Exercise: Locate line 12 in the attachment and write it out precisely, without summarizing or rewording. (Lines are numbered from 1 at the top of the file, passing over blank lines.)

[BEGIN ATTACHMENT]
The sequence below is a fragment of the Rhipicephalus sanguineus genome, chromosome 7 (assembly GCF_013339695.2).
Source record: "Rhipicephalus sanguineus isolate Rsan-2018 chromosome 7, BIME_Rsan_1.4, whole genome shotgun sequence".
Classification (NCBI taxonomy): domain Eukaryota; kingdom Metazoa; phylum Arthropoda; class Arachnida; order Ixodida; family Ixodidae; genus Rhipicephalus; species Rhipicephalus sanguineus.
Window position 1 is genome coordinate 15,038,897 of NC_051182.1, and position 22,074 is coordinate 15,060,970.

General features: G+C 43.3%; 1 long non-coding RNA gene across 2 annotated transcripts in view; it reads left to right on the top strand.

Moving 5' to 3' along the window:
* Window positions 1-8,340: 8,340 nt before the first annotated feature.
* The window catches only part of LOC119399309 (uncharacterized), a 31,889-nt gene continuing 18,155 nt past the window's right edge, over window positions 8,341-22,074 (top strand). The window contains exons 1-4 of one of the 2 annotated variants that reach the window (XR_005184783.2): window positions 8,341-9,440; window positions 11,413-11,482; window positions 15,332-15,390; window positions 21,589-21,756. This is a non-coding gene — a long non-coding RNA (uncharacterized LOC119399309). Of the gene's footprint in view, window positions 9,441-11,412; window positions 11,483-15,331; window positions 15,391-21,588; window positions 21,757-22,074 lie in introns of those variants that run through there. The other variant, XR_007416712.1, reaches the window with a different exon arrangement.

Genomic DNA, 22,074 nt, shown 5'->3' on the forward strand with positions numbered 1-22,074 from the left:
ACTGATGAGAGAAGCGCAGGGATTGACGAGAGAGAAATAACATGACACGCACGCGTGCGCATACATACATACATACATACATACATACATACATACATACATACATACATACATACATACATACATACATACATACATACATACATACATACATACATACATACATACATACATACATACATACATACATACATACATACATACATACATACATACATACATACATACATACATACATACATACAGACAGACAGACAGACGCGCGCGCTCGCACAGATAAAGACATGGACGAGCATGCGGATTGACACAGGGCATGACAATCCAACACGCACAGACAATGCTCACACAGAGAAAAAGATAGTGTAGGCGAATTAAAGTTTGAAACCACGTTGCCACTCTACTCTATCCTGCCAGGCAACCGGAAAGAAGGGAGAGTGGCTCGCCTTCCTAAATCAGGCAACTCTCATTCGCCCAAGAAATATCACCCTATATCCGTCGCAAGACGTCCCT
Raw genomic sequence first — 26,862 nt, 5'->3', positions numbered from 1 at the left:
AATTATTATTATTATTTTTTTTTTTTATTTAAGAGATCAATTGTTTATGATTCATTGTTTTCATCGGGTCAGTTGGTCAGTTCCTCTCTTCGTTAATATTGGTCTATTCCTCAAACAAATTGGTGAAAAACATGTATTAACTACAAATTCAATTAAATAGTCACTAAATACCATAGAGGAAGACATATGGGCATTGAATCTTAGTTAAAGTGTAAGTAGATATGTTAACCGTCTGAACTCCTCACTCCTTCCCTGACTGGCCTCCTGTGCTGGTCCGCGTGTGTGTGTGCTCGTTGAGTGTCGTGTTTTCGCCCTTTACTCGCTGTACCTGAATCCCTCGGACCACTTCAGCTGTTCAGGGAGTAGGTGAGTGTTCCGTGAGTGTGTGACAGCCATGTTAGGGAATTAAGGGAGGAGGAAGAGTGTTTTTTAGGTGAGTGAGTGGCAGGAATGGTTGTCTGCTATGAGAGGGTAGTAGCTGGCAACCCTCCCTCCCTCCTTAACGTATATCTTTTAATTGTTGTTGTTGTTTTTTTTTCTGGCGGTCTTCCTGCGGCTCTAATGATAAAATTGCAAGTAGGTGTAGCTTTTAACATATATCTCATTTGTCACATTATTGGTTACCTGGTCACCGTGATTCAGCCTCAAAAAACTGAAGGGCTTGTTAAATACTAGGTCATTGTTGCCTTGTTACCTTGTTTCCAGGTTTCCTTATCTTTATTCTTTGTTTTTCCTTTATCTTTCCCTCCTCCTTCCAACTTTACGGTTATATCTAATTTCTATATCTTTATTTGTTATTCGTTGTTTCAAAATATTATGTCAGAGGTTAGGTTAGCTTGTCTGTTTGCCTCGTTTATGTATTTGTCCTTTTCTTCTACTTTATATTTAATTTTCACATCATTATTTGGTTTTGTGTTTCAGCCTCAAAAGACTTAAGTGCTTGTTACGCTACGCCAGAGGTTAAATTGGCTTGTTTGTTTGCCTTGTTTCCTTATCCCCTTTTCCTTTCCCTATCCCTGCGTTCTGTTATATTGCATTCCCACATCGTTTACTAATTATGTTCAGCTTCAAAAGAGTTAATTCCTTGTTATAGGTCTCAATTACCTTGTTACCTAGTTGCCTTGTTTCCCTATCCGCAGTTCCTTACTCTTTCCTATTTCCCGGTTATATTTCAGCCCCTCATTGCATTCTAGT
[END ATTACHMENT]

AATTATTATTATTATTTTTTTTTTTTATTTAAGAGATCAATTGTTTATGATTCATTGTTTTCATCGGGTCAGTTGGTCAGTTCCTCTCTTCGTTAATATTGGTCTATTCCTCAAACAAATTGGTGAAAAACATGTATTAACTACAAATTCAATTAAATAGTCACTAAATACCATAGAGGAAGACATATGGGCATTGAATCTTAGTTAAAGTGTAAGTAGATATGTTAACCGTCTGAACTCCTCACTCCTTCCCTGACTGGCCTCCTGTGCTGGTCCGCGTGTGTGTGTGCTCGTTGAGTGTCGTGTTTTCGCCCTTTACTCGCTGTACCTGAATCCCTCGGACCACTTCAGCTGTTCAGGGAGTAGGTGAGTGTTCCGTGAGTGTGTGACAGCCATGTTAGGGAATTAAGGGAGGAGGAAGAGTGTTTTTTAGGTGAGTGAGTGGCAGGAATGGTTGTCTGCTATGAGAGGGTAGTAGCTGGCAACCCTCCCTCCCTCCTTAACGTATATCTTTTAATTGTTGTTGTTGTTTTTTTTTCTGGCGGTCTTCCTGCGGCTCTAATGATAAAATTGCAAGTAGGTGTAGCTTTTAACATATATCTCATTTGTCACATTATTGGTTACCTGGTCACCGTGATTCAGCCTCAAAAAACTGAAGGGCTTGTTAAATACTAGGTCATTGTTGCCTTGTTACCTTGTTTCCAGGTTTCCTTATCTTTATTCTTTGTTTTTCCTTTATCTTTCCCTCCTCCTTCCAACTTTACGGTTATATCTAATTTCTATATCTTTATTTGTTATTCGTTGTTTCAAAATATTATGTCAGAGGTTAGGTTAGCTTGTCTGTTTGCCTCGTTTATGTATTTGTCCTTTTCTTCTACTTTATATTTAATTTTCACATCATTATTTGGTTTTGTGTTTCAGCCTCAAAAGACTTAAGTGCTTGTTACGCTACGCCAGAGGTTAAATTGGCTTGTTTGTTTGCCTTGTTTCCTTATCCCCTTTTCCTTTCCCTATCCCTGCGTTCTGTTATATTGCATTCCCACATCGTTTACTAATTATGTTCAGCTTCAAAAGAGTTAATTCCTTGTTATAGGTCTCAATTACCTTGTTACCTAGTTGCCTTGTTTCCCTATCCGCAGTTCCTTACTCTTTCCTATTTCCCGGTTATATTTCAGCCCCTCATTGCATTCTAGT